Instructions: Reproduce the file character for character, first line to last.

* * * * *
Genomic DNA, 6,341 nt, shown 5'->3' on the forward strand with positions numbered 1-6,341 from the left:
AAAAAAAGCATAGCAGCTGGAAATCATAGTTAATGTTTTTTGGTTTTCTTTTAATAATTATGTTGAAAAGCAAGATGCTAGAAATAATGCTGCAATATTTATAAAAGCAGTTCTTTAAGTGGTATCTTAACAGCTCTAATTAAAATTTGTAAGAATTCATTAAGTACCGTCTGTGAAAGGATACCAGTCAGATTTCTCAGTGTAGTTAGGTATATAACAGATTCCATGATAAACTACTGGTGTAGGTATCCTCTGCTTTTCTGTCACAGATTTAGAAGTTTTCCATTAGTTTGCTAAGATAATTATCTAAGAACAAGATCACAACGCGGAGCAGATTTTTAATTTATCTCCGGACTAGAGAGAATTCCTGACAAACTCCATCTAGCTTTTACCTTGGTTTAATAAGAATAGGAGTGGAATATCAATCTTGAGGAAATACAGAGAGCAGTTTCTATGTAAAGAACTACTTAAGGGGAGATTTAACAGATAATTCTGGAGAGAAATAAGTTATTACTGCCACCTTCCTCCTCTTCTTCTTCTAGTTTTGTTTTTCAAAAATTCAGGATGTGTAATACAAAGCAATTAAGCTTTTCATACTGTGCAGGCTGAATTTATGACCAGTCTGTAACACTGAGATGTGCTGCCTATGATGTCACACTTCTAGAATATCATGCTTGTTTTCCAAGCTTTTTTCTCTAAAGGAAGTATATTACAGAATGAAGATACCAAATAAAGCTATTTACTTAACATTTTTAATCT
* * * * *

Genomic DNA, 6,341 nt, shown 5'->3' on the forward strand with positions numbered 1-6,341 from the left:
AAAAAAAGCATAGCAGCTGGAAATCATAGTTAATGTTTTTTGGTTTTCTTTTAATAATTATGTTGAAAAGCAAGATGCTAGAAATAATGCTGCAATATTTATAAAAGCAGTTCTTTAAGTGGTATCTTAACAGCTCTAATTAAAATTTGTAAGAATTCATTAAGTACCGTCTGTGAAAGGATACCAGTCAGATTTCTCAGTGTAGTTAGGTATATAACAGATTCCATGATAAACTACTGGTGTAGGTATCCTCTGCTTTTCTGTCACAGATTTAGAAGTTTTCCATTAGTTTGCTAAGATAATTATCTAAGAACAAGATCACAACGCGGAGCAGATTTTTAATTTATCTCCGGACTAGAGAGAATTCCTGACAAACTCCATCTAGCTTTTACCTTGGTTTAATAAGAATAGGAGTGGAATATCAATCTTGAGGAAATACAGAGAGCAGTTTCTATGTAAAGAACTACTTAAGGGGAGATTTAACAGATAATTCTGGAGAGAAATAAGTTATTACTGCCACCTTCCTCCTCTTCTTCTTCTAGTTTTGTTTTTCAAAAATTCAGGATGTGTAATACAAAGCAATTAAGCTTTTCATACTGTGCAGGCTGAATTTATGACCAGTCTGTAACACTGAGATGTGCTGCCTATGATGTCACACTTCTAGAATATCATGCTTGTTTTCCAAGCTTTTTTCTCTAAAGGAAGTATATTACAGAATGAAGATACCAAATAAAGCTATTTACTTAACATTTTTAATCT